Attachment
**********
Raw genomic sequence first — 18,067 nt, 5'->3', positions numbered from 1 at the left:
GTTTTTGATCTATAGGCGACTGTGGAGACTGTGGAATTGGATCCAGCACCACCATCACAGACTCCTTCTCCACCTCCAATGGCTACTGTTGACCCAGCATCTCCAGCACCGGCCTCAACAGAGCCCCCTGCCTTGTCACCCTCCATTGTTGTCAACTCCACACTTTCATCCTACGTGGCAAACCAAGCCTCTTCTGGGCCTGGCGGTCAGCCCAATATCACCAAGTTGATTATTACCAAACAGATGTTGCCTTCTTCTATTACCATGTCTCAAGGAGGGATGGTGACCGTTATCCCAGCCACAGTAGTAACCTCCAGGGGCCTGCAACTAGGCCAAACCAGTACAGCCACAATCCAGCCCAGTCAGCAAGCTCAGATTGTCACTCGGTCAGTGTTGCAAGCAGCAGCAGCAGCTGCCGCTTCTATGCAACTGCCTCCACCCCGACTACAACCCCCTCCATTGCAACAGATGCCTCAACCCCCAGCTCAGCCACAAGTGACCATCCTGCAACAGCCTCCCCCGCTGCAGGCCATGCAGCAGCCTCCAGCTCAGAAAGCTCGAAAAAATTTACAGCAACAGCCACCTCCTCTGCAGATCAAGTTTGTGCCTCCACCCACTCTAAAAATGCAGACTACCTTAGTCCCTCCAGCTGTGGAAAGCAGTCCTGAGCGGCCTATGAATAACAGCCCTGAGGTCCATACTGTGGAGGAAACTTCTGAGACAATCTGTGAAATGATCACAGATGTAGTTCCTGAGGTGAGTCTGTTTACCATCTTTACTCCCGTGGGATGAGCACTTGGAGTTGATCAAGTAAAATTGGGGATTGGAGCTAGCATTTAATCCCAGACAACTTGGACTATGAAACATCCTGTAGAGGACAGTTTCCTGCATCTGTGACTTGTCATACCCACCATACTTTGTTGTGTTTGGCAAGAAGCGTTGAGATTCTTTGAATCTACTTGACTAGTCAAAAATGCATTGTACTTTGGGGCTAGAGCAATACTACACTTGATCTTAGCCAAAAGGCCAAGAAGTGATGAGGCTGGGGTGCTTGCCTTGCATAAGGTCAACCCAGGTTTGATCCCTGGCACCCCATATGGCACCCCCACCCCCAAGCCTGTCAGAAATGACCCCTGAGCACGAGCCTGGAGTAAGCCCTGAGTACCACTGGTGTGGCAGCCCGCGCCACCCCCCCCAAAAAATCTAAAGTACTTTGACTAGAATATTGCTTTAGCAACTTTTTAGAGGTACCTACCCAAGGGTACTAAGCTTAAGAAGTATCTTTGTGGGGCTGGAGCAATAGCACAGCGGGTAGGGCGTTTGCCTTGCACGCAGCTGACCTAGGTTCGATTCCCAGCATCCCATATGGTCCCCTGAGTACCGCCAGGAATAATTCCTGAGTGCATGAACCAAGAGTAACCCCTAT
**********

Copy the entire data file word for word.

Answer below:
Raw genomic sequence first — 18,067 nt, 5'->3', positions numbered from 1 at the left:
GTTTTTGATCTATAGGCGACTGTGGAGACTGTGGAATTGGATCCAGCACCACCATCACAGACTCCTTCTCCACCTCCAATGGCTACTGTTGACCCAGCATCTCCAGCACCGGCCTCAACAGAGCCCCCTGCCTTGTCACCCTCCATTGTTGTCAACTCCACACTTTCATCCTACGTGGCAAACCAAGCCTCTTCTGGGCCTGGCGGTCAGCCCAATATCACCAAGTTGATTATTACCAAACAGATGTTGCCTTCTTCTATTACCATGTCTCAAGGAGGGATGGTGACCGTTATCCCAGCCACAGTAGTAACCTCCAGGGGCCTGCAACTAGGCCAAACCAGTACAGCCACAATCCAGCCCAGTCAGCAAGCTCAGATTGTCACTCGGTCAGTGTTGCAAGCAGCAGCAGCAGCTGCCGCTTCTATGCAACTGCCTCCACCCCGACTACAACCCCCTCCATTGCAACAGATGCCTCAACCCCCAGCTCAGCCACAAGTGACCATCCTGCAACAGCCTCCCCCGCTGCAGGCCATGCAGCAGCCTCCAGCTCAGAAAGCTCGAAAAAATTTACAGCAACAGCCACCTCCTCTGCAGATCAAGTTTGTGCCTCCACCCACTCTAAAAATGCAGACTACCTTAGTCCCTCCAGCTGTGGAAAGCAGTCCTGAGCGGCCTATGAATAACAGCCCTGAGGTCCATACTGTGGAGGAAACTTCTGAGACAATCTGTGAAATGATCACAGATGTAGTTCCTGAGGTGAGTCTGTTTACCATCTTTACTCCCGTGGGATGAGCACTTGGAGTTGATCAAGTAAAATTGGGGATTGGAGCTAGCATTTAATCCCAGACAACTTGGACTATGAAACATCCTGTAGAGGACAGTTTCCTGCATCTGTGACTTGTCATACCCACCATACTTTGTTGTGTTTGGCAAGAAGCGTTGAGATTCTTTGAATCTACTTGACTAGTCAAAAATGCATTGTACTTTGGGGCTAGAGCAATACTACACTTGATCTTAGCCAAAAGGCCAAGAAGTGATGAGGCTGGGGTGCTTGCCTTGCATAAGGTCAACCCAGGTTTGATCCCTGGCACCCCATATGGCACCCCCACCCCCAAGCCTGTCAGAAATGACCCCTGAGCACGAGCCTGGAGTAAGCCCTGAGTACCACTGGTGTGGCAGCCCGCGCCACCCCCCCCAAAAAATCTAAAGTACTTTGACTAGAATATTGCTTTAGCAACTTTTTAGAGGTACCTACCCAAGGGTACTAAGCTTAAGAAGTATCTTTGTGGGGCTGGAGCAATAGCACAGCGGGTAGGGCGTTTGCCTTGCACGCAGCTGACCTAGGTTCGATTCCCAGCATCCCATATGGTCCCCTGAGTACCGCCAGGAATAATTCCTGAGTGCATGAACCAAGAGTAACCCCTAT